Nutrition in the Older Person Part 3
Posted by Eamonn Brady on
Eamonn Brady is a pharmacist and the owner of Whelehans Pharmacy, Pearse St, Mullingar. If you have any health questions e-mail them to email@example.com
Strategies to improve nutrition in the elderly
Alleviate Dry Mouth
Avoid caffeine; alcohol; tobacco; and dry, bulky, spicy, salty, or highly acidic foods. If patient does not have dementia or swallowing difficulties, offer sugarless hard candy or chewing gum to stimulate saliva. Bioxtra® gels, mouthwashes and chewing gum are particularly effective at treating dry mouth. Keep lips moist with petroleum jelly (e.g.) Vaseline®. Encourage frequent sips of water.
Improve oral intake
Aim to give the patient their favourite foods when possible. Small frequent meals with adequate nutrients can help patients regain or maintain weight. Provide nutritious snacks (e.g.) banana. If the patient uses dentures, ensure they are not causing pain and they fit correctly.
Provide conductive environment for meals for bedbound patients
If the patient is bedbound, remove bedpans and urinals from room before mealtime. If the patient is prescribed painkillers or anti sickness medication these should be taken in a manner that will diminish the likelihood of pain or nausea during mealtimes (check with your pharmacist). Serve meals to patients in a chair if they can get out of bed and remain seated. Create a more relaxed atmosphere by sitting at the patient’s eye level and making eye contact during feeding. Do not interrupt patients during mealtimes.
Oral Nutritional Supplements (ONS)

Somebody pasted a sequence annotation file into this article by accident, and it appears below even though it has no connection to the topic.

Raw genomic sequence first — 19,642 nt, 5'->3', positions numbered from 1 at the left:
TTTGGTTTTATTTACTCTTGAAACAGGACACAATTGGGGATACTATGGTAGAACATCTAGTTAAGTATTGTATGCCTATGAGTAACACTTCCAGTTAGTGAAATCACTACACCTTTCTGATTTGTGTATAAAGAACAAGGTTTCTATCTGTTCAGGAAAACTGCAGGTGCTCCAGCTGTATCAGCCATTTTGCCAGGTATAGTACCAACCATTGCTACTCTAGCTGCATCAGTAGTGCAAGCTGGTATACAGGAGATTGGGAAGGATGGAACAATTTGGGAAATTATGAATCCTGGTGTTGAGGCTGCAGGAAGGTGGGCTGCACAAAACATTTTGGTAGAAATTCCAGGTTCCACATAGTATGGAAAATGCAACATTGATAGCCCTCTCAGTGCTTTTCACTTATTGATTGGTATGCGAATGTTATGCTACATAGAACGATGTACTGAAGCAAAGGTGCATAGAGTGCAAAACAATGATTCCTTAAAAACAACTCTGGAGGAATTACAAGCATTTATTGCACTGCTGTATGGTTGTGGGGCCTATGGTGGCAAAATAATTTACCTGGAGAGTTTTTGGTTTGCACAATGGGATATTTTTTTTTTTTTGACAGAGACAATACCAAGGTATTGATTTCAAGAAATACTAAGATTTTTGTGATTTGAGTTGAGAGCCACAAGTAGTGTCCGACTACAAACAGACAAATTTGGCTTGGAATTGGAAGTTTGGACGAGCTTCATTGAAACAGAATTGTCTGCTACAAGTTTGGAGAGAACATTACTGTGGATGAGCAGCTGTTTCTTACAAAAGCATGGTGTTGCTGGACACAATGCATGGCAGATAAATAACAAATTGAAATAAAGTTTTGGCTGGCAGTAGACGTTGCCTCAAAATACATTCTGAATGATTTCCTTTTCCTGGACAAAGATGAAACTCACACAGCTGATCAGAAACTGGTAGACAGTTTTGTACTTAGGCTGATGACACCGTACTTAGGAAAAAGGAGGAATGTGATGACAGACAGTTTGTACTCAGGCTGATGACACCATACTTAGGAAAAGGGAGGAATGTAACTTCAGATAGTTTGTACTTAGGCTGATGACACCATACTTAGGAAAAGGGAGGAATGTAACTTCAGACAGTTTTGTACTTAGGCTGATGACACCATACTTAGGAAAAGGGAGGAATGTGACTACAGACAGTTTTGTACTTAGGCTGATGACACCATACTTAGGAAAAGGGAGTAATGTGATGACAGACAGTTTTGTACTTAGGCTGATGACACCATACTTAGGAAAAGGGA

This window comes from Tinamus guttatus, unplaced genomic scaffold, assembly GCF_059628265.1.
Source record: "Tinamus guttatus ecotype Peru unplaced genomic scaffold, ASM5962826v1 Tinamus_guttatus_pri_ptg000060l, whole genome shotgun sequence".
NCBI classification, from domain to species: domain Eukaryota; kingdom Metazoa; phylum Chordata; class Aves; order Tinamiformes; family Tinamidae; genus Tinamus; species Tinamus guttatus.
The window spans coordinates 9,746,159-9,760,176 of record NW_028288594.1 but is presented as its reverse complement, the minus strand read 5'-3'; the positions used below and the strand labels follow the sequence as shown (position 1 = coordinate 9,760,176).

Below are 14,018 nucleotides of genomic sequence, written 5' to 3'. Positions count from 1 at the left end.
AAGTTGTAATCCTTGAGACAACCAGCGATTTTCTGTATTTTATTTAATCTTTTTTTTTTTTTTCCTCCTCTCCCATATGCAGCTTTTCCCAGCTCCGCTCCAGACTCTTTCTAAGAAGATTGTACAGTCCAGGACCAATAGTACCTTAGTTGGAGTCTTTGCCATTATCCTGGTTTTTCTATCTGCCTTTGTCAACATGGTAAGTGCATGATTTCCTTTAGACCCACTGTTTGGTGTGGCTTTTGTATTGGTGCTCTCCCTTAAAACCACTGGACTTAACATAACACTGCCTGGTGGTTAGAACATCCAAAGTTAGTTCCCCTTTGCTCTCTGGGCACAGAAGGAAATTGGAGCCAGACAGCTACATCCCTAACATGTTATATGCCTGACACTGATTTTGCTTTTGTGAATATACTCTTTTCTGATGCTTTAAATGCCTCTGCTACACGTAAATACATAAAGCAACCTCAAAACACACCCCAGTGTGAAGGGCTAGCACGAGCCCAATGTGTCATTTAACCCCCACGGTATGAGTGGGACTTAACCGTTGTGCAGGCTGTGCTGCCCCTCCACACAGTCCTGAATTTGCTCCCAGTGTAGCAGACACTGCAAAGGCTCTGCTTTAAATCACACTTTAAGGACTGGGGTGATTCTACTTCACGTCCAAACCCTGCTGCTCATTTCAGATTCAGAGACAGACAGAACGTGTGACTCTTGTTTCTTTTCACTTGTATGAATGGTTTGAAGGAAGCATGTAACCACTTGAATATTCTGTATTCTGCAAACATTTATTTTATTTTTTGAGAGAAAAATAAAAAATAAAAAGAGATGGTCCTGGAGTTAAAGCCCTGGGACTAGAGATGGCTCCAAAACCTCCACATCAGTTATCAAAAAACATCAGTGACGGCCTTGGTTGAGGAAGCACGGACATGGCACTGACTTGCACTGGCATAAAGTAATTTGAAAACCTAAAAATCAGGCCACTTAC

The type of ONS most commonly prescribed in the community is the "sip feeds", which include readymade milk-, juice- and yoghurt-based or savoury drinks. Other formulations available include dessert type products and powder supplements that are made up into a drink or added to drinks or food. These products contain different amounts and types of vitamins, minerals and/or macronutrients. Examples include Nutriplen®, Ensure Plus®, Fortisip® and Forticreme®.
Although ONS are widely used, currently the evidence base for their usage is poor. Long-term usage might result in reduced food intake. Food is the best vehicle for appropriate nutrient consumption. According to the National Medicines Information Centre in St James Hospital, Dublin, no studies have yet determined the optimum usage of ONS in terms of the most appropriate patients, the optimum dose and duration of use. Despite lack of evidence, ONS has a role in many circumstances. It is recommended that a patient is referred to a dietician before oral nutritional products are commenced.
HELP is at hand
Maurice Looby Fitness launch a new comprehensive weight loss programme in association with Whelehans Pharmacy/Nutrition Clinic called HELP – HEATHY EATING & LIFESTYLE PROGRAMME, it starts from 9th January 2017 (but if you missed the start you can still join anytime for a full six-week course) and is outstanding value at €210.
This excellent 6-week package offers a detailed one to one initial consultation with nutritionist including a body analysis and an achievable plan specific to you followed by weekly one to one meetings. You get a training plan also specific to you and the level you are at and unlimited classes with Maurice Lobby fitness. There are also additional benefits when you sign up i.e. fitness testing and food intolerance testing at reduced rates.
To sign up for HELP with Maurice Lobby Fitness in association with Whelehans Pharmacy call 087 2308001 or apply online at www.mauriceloobyfitness.ie today
New extended Whelehans nutrition service is a friendly, flexible and affordable service offering one to one consultations with follow up programmes and weekly monitoring. Suitable for men, women and children. Call our Nutritionist Caroline Masters on 086-3994615 or email her at firstname.lastname@example.org or call Whelehans Pharmacy, Pearse Street on 044 9334591.